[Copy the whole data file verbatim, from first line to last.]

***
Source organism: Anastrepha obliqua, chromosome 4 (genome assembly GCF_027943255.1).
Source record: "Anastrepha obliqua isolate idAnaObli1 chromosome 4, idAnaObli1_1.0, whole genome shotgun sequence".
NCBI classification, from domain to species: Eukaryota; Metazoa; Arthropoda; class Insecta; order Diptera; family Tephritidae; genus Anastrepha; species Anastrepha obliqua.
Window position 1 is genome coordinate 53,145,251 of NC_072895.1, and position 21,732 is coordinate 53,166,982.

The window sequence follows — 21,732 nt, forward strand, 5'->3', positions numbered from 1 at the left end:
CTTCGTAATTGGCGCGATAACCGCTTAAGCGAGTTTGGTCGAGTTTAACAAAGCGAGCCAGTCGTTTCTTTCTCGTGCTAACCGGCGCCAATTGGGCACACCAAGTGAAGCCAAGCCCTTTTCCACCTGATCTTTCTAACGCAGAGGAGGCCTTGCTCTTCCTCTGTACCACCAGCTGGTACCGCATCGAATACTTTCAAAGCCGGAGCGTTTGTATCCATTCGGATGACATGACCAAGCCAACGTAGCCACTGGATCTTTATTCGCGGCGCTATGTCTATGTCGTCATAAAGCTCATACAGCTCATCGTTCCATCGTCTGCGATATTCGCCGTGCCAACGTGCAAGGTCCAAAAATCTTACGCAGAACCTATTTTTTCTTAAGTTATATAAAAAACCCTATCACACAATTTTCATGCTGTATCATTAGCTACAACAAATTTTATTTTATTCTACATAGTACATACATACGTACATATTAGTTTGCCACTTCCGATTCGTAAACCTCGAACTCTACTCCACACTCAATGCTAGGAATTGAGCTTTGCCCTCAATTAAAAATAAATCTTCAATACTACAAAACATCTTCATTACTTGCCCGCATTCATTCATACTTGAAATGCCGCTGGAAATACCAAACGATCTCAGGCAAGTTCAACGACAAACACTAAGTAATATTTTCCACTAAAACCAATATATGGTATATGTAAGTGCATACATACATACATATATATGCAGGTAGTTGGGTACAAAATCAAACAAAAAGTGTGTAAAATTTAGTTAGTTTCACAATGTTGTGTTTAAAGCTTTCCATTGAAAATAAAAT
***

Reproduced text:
Source organism: Anastrepha obliqua, chromosome 4 (genome assembly GCF_027943255.1).
Source record: "Anastrepha obliqua isolate idAnaObli1 chromosome 4, idAnaObli1_1.0, whole genome shotgun sequence".
NCBI classification, from domain to species: Eukaryota; Metazoa; Arthropoda; class Insecta; order Diptera; family Tephritidae; genus Anastrepha; species Anastrepha obliqua.
Window position 1 is genome coordinate 53,145,251 of NC_072895.1, and position 21,732 is coordinate 53,166,982.

The window sequence follows — 21,732 nt, forward strand, 5'->3', positions numbered from 1 at the left end:
CTTCGTAATTGGCGCGATAACCGCTTAAGCGAGTTTGGTCGAGTTTAACAAAGCGAGCCAGTCGTTTCTTTCTCGTGCTAACCGGCGCCAATTGGGCACACCAAGTGAAGCCAAGCCCTTTTCCACCTGATCTTTCTAACGCAGAGGAGGCCTTGCTCTTCCTCTGTACCACCAGCTGGTACCGCATCGAATACTTTCAAAGCCGGAGCGTTTGTATCCATTCGGATGACATGACCAAGCCAACGTAGCCACTGGATCTTTATTCGCGGCGCTATGTCTATGTCGTCATAAAGCTCATACAGCTCATCGTTCCATCGTCTGCGATATTCGCCGTGCCAACGTGCAAGGTCCAAAAATCTTACGCAGAACCTATTTTTTCTTAAGTTATATAAAAAACCCTATCACACAATTTTCATGCTGTATCATTAGCTACAACAAATTTTATTTTATTCTACATAGTACATACATACGTACATATTAGTTTGCCACTTCCGATTCGTAAACCTCGAACTCTACTCCACACTCAATGCTAGGAATTGAGCTTTGCCCTCAATTAAAAATAAATCTTCAATACTACAAAACATCTTCATTACTTGCCCGCATTCATTCATACTTGAAATGCCGCTGGAAATACCAAACGATCTCAGGCAAGTTCAACGACAAACACTAAGTAATATTTTCCACTAAAACCAATATATGGTATATGTAAGTGCATACATACATACATATATATGCAGGTAGTTGGGTACAAAATCAAACAAAAAGTGTGTAAAATTTAGTTAGTTTCACAATGTTGTGTTTAAAGCTTTCCATTGAAAATAAAAT